This film has been an intriguing challenge for so many reasons. First there is the language barrier; I had to learn to interview people without being the person asking the questions. Then we have financial restrictions; i.e. an incredibly limited budget. Combine that with remote locations, rainy season and high altitude, well… it´s a good thing I like a challenge.
Making sure that I understand clearly what the subjects are saying can sometimes be tricky. Yieber and I end up in discussion over the correct meaning of a word, or how the same word can be used in different ways and have completely different meanings. He speaks English as a third language and when I explain the specifics of a definition at times I even get confused myself. Words like those are called contronyms.
I found a great list and explanation of them on MentalFloss.com These are words that are their own opposites.
Here’s an ambiguous sentence for you: “Because of the agency’s oversight, the corporation’s behavior was sanctioned.” Does that mean, ‘Because the agency oversaw the company’s behavior, they imposed a penalty for some transgression’ or does it mean, ‘Because the agency was inattentive, they overlooked the misbehavior and gave it their approval by default’? We’ve stumbled into the looking-glass world of “contronyms”—words that are their own antonyms.
1. Sanction (via French, from Latin sanctio(n-), from sancire ‘ratify,’) can mean ‘give official permission or approval for (an action)’ or conversely, ‘impose a penalty on.’
* 2. Oversight is the noun form of two verbs with contrary meanings, “oversee” and “overlook.” “Oversee,” from Old English ofersēon ‘look at from above,’ means ‘supervise’ (medieval Latin for the same thing: super- ‘over’ + videre ‘to see.’) “Overlook” usually means the opposite: ‘to fail to see or observe; to pass over without noticing; to disregard, ignore.’
* 3. Left can mean either remaining or departed. If the gentlemen have withdrawn to the drawing room for after-dinner cigars, who’s left? (The gentlemen have left and the ladies are left.)
* 4. Dust, along with the next two words, is a noun turned into a verb meaning either to add or to remove the thing in question. Only the context will tell you which it is. When you dust are you applying dust or removing it? It depends whether you’re dusting the crops or the furniture.
* 5. Seed can also go either way. If you seed the lawn you add seeds, but if you seed a tomato you remove them…. more
So, as you can see, translation from one language to another can be complicated. In Quechuan there are expressions that make no sense in English, the same can be said with Spanish. The trick is in finding the nuance and true meaning of what someone is saying and capture that essence as accurately as possible.
But with all the obstacles comes surprises and rewards. I have the honor of meeting and working with some truly incredible people. I am learning more than I ever could have bargained for and with luck I can translate/transmute/transfer that information clearly into the film.
Today was a strange day. I spent the morning sorting through footage then decided I needed some fresh air. I prepared for a free walking tour of the city but when I left the apartment it was pouring rain. The weather at high altitude can change drastically and instantly so you always have to be ready. I had my rainjacket in my pack and pulled it on as I rushed for the bus. When I arrived downtown I had a few blocks to walk before reaching the main square, Plaza de Armas, and with each step it was treacherously slippery. The other day I had taken my boots to a shoe repair to have them resoled but now it was like skating on cobblestones. I could barely walk. They were slick!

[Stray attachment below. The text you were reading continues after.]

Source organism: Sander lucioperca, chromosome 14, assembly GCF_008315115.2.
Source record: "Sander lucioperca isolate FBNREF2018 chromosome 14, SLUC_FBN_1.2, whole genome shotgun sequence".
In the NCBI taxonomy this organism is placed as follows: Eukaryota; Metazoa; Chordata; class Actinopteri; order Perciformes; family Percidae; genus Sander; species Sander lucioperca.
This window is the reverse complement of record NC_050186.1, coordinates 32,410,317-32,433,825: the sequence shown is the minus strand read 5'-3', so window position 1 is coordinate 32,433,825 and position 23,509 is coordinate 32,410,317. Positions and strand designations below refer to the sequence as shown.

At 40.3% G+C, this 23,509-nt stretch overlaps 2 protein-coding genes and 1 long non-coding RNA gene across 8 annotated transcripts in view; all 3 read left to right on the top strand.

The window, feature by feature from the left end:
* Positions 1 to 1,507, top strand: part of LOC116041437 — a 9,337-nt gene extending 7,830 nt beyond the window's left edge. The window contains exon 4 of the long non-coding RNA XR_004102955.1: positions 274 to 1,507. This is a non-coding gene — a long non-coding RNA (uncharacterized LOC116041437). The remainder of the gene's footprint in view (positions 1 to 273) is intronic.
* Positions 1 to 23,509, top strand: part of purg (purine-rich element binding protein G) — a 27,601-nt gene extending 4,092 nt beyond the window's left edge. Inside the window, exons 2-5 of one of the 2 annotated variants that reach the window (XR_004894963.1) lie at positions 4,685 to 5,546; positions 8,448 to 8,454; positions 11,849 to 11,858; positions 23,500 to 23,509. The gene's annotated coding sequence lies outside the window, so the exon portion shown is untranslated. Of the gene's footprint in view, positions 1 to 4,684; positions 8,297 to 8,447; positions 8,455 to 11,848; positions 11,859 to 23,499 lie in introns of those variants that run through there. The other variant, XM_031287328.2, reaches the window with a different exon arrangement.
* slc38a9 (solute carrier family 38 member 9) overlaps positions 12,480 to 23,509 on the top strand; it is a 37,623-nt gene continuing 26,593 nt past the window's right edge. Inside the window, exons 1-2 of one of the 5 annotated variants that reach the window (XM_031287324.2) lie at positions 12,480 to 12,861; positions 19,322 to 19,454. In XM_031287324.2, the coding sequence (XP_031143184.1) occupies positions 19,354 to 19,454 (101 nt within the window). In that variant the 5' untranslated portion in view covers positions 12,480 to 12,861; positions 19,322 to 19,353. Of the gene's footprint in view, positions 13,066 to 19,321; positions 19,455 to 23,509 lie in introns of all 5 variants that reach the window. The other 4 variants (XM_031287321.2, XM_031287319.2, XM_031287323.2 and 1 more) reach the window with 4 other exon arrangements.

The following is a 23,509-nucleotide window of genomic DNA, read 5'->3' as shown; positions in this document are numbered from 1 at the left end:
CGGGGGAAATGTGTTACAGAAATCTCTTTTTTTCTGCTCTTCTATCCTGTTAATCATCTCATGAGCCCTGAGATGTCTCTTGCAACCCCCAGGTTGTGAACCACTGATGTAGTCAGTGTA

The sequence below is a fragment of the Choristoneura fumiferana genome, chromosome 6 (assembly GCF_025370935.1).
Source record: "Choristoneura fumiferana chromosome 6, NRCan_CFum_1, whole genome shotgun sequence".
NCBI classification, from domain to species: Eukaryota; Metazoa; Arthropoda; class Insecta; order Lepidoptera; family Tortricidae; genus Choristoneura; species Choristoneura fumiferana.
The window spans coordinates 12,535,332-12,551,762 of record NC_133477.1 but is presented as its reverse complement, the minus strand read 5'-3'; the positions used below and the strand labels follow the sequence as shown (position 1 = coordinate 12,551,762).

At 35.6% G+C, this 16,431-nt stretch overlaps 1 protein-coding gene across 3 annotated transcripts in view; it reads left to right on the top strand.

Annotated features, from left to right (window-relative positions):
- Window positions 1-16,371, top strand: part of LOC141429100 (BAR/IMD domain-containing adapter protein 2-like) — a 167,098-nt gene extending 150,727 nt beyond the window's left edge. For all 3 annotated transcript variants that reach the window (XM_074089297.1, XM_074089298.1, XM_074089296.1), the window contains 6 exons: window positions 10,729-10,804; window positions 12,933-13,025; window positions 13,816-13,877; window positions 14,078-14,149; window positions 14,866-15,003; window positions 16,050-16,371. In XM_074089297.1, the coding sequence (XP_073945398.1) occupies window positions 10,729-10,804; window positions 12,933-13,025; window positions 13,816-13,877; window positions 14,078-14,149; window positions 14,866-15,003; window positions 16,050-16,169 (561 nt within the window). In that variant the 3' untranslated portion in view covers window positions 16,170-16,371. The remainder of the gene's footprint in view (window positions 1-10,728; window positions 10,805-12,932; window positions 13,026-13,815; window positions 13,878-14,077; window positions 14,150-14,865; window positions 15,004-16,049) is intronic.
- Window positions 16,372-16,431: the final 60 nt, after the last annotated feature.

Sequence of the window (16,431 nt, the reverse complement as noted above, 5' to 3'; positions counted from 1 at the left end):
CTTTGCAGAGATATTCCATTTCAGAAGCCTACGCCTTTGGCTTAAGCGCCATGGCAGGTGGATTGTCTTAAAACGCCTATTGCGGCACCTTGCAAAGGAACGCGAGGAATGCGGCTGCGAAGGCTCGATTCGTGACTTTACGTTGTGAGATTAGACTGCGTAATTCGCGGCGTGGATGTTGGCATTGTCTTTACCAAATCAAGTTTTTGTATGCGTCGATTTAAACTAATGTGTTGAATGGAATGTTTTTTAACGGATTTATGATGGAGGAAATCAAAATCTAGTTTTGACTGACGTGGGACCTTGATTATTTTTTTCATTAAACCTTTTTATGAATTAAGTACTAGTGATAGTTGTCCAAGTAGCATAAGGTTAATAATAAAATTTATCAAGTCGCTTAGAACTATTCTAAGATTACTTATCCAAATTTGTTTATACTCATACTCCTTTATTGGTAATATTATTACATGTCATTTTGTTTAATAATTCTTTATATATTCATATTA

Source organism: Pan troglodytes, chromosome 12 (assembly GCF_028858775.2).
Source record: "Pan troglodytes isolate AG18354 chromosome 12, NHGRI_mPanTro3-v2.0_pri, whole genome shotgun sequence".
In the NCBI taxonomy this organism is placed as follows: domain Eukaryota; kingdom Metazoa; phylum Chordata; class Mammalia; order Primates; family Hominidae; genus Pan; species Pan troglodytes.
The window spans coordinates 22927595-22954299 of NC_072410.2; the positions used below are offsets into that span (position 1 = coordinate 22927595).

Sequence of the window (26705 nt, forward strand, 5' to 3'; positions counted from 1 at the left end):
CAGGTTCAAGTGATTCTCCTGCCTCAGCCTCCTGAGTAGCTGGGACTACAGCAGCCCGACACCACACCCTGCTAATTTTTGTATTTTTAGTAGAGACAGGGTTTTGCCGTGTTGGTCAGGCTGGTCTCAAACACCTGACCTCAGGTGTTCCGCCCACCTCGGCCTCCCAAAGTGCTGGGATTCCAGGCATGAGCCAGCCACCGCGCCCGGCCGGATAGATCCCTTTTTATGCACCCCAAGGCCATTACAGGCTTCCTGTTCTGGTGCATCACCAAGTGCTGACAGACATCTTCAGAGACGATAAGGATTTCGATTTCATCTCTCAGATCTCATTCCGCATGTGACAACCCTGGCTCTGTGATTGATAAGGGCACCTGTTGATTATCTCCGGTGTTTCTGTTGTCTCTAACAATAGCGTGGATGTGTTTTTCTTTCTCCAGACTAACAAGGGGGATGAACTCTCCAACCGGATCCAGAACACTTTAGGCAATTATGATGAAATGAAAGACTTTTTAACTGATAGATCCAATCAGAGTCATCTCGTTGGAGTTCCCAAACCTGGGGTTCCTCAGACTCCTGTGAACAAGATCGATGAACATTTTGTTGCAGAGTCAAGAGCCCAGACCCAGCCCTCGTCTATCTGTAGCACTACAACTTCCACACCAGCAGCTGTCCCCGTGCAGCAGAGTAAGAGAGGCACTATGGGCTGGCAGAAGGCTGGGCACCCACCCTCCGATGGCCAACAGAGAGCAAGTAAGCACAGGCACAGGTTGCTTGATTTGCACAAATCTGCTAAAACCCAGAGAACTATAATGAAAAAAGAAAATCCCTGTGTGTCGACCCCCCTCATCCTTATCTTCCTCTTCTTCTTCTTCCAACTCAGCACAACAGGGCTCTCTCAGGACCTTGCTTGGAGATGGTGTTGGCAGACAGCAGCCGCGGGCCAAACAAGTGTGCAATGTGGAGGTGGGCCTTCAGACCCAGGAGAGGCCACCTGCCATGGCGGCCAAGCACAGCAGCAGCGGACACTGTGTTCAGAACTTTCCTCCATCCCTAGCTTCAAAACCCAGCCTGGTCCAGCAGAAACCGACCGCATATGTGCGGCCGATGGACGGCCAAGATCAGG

I had been searching for suitable shoes for hiking so since I was downtown I decided to check out a few stores. (At least until the rain stopped.) Funny thing is that my feet are size 9 (40-41) and most Peruvians are much smaller so the selection isn´t that great. Luckily I discovered a North Face outlet that catered to tourists and found a perfect pair on special. I stuffed the boots in my backpack and exited the store under a clearing sky. (I guess refurbishing my boots was a good try but they were getting pretty worn and I needed proper foot gear for the treks ahead) My timing was good on the weather but I had missed the 2.5 hour walking tour of the city. No worries they have it every day!
By the time I got to the square everything was pretty much dry. The snap dragons had grown about a foot since my arrival 2 weeks ago. I was reminded that it was spring and the beginning of the rainy season so everthing was going to start sprouting like crazy.
Everything always looks very well maintained but this is the first time I have actually seen a man working in the gardens. Maybe they do it mostly at night? That´s when the garbage pickers and sidewalk sweepers (all done by hand) are working.
I wanted to take some photos today in the main square and around the touristy areas but I kept getting approached by the peddlers. Hard to take natural shots with mobs of locals selling key chains and hats… I loved the scene above though. A weaver demonstrating her skills with a local girl looking on. The textiles are truly incredible and very time consuming to make by hand.